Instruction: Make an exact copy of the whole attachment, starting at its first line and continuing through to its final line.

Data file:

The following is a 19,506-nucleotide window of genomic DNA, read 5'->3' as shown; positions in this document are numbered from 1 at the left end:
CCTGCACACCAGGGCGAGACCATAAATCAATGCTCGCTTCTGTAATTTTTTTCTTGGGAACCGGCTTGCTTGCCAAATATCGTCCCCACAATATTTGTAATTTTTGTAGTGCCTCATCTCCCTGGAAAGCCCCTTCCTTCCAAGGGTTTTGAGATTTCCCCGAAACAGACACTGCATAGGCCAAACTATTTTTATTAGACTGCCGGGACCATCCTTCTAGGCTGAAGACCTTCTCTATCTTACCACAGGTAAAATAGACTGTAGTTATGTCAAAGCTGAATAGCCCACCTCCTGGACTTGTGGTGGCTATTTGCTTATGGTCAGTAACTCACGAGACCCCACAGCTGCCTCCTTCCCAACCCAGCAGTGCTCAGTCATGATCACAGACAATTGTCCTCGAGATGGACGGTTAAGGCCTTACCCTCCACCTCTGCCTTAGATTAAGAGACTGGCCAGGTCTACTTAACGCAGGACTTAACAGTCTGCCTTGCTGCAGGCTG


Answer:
The following is a 19,506-nucleotide window of genomic DNA, read 5'->3' as shown; positions in this document are numbered from 1 at the left end:
CCTGCACACCAGGGCGAGACCATAAATCAATGCTCGCTTCTGTAATTTTTTTCTTGGGAACCGGCTTGCTTGCCAAATATCGTCCCCACAATATTTGTAATTTTTGTAGTGCCTCATCTCCCTGGAAAGCCCCTTCCTTCCAAGGGTTTTGAGATTTCCCCGAAACAGACACTGCATAGGCCAAACTATTTTTATTAGACTGCCGGGACCATCCTTCTAGGCTGAAGACCTTCTCTATCTTACCACAGGTAAAATAGACTGTAGTTATGTCAAAGCTGAATAGCCCACCTCCTGGACTTGTGGTGGCTATTTGCTTATGGTCAGTAACTCACGAGACCCCACAGCTGCCTCCTTCCCAACCCAGCAGTGCTCAGTCATGATCACAGACAATTGTCCTCGAGATGGACGGTTAAGGCCTTACCCTCCACCTCTGCCTTAGATTAAGAGACTGGCCAGGTCTACTTAACGCAGGACTTAACAGTCTGCCTTGCTGCAGGCTG